Record numbers of students are heading to university this year, it has been revealed, as new figures showed that the A-level pass-rate has fallen for the first time in more than 30 years.

Almost 400,000 undergraduates have already been accepted on to degree courses, with thousands of places still available, particularly for those with top grades.

For the first time this year, the total number of people going to university could top half a million, Ucas said.

It came as national A-level results for England, Wales and Northern Ireland showed that 98 per cent of exams scored at least an E this summer, down by 0.1 percentage points — the first time it has fallen in 32 years.

Just over one in four (26 per cent) of exams were awarded an A* or A grade, down 0.3 percentage points on last summer.

But the proportion of A* grades rose to 8.2 per cent, up 0.6 percentage points on 2013.

Exam board bosses said the decline in pass-rates could be fuelled by more students deciding to take “facilitating subjects” — traditional subjects often favoured by top universities — even if they are less likely to perform well in them.

Andrew Hall, chief executive of the AQA exam board, said: “There is that slight shift towards facilitating subjects, and that we think can have an impact. The students choosing to do some of the facilitating subjects in the past may have taken one of the other subjects.”

These students may find that, for them, the facilitating subject they have chosen is harder.

An open letter published by the exam boards warned it was “quite probable” that the drop in pass-rates below A* was down to students picking traditional subjects, when they have made different choices in the past.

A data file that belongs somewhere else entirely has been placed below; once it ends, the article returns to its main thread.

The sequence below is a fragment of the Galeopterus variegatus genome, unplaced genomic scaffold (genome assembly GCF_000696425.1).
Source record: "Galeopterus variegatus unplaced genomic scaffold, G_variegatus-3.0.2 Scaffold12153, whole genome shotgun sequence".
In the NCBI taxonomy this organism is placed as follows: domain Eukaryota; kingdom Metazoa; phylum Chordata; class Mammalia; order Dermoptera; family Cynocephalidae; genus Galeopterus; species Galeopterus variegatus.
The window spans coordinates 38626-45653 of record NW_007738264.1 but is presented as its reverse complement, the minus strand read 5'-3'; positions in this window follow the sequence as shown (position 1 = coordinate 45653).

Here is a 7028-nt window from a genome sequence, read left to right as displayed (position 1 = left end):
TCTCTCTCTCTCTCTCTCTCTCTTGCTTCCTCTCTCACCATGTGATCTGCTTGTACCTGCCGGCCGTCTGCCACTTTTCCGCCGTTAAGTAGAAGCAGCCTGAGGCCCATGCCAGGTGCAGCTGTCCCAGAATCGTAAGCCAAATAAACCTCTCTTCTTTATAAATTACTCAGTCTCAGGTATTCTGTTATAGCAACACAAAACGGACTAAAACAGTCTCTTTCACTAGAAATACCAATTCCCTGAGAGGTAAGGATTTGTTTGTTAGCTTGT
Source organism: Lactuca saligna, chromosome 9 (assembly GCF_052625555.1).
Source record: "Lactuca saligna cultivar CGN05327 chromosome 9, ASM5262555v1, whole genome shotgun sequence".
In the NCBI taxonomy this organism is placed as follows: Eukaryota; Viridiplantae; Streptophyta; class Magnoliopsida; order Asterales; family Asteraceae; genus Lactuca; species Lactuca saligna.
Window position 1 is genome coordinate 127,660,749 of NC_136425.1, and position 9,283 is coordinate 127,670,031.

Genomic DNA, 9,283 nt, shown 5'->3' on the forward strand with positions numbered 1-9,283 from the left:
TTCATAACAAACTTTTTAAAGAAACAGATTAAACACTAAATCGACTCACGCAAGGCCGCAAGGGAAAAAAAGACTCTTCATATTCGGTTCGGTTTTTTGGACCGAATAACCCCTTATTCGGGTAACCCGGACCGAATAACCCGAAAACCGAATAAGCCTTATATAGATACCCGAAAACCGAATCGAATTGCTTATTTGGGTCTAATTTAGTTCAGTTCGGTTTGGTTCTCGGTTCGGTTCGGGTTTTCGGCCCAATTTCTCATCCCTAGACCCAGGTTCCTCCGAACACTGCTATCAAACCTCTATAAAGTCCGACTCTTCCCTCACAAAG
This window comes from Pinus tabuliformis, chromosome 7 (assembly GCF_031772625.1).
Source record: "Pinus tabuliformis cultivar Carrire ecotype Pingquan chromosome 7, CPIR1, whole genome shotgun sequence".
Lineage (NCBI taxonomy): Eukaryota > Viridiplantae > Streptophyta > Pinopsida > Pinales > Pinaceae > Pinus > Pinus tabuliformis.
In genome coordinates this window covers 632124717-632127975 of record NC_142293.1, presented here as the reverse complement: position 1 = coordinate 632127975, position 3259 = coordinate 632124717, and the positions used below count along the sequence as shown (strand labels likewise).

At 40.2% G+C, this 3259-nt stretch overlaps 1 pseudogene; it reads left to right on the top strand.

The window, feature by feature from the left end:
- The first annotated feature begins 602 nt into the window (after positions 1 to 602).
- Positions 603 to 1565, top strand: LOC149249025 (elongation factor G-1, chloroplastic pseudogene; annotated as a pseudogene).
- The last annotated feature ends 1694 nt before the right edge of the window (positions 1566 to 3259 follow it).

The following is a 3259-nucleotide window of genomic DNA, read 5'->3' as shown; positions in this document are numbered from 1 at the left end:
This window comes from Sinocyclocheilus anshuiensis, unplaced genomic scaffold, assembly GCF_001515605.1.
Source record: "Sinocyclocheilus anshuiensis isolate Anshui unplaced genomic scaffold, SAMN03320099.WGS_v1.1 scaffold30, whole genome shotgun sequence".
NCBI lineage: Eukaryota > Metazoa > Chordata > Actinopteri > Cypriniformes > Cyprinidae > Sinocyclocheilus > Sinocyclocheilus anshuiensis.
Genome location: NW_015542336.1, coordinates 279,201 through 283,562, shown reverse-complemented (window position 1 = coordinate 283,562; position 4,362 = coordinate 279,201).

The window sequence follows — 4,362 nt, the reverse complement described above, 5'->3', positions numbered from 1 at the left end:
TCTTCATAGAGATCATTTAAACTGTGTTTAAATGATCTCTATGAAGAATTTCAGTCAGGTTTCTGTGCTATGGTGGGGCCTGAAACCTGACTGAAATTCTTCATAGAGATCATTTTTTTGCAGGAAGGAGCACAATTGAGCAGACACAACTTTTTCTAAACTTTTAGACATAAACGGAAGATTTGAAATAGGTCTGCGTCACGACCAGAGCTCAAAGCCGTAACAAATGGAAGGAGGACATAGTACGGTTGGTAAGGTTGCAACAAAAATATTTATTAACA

“If these students have found a particular facilitating subject more challenging than their peers, it may have depressed overall outcomes at grade A and also at B.”

For the first time this year, A-level students have been able to take exams only in the summer, after the January exam session was scrapped, leaving fewer opportunities for them to re-sit papers.

This move has given students more time for studying, Mr Hall suggested, adding that perhaps those students who were “comfortably getting an A with the re-sit opportunities, a few more will have stretched to get that A*”.

The top grade is also becoming more important to universities, and therefore to students seeking degree places.

OCR chief executive Mark Dawe said few universities asked for the A* grade when it was first introduced in 2010, but increasing numbers are now doing so.

Mr Dawe said: “Again, we think there’s been this increasing trend of students reaching to get the A* because they now need it.”

A Department for Education spokesman insisted that the drop in the A*-E pass rate was “insignificant”.

The results showed: l Boys outperformed girls at A* grade for the third year running, with 8.5 per cent of boys’ entries attaining the top mark, compared with 7.9 per cent of the girls, according to the official data, published by the Joint Council for Qualifications (JCQ).

l An increasing number of students are choosing science, with the number electing to study biology, chemistry and physics rising by 2 per cent, while those taking maths has gone up by 0.9 per cent and further maths by 1.5 per cent. These are all facilitating subjects.

l The number studying English —also a facilitating subject — has gone down by 4.6 per cent, a fall that is likely to be down to the GCSE English grade controversy two years ago.

l Even greater decreases were seen in non-facilitating subjects such as political studies — down 10.6 per cent, general studies, which has dropped by 24.3 per cent, and critical thinking, down 46.6 per cent.

l Soaring numbers of students are doing the extended project — a qualification that allows a candidate to study a topic in depth. Around 33,200 were entered for the qualification this summer, up from 5,100 in 2009.

l Languages saw another slump, in numbers of students taking French and German.

Ucas statistics show that, as of midnight, 396,990 undergraduates had places confirmed at UK universities, up 3 per cent on last year, and 352,590 have won a place on their first choice of course, up 2 per cent on 2013.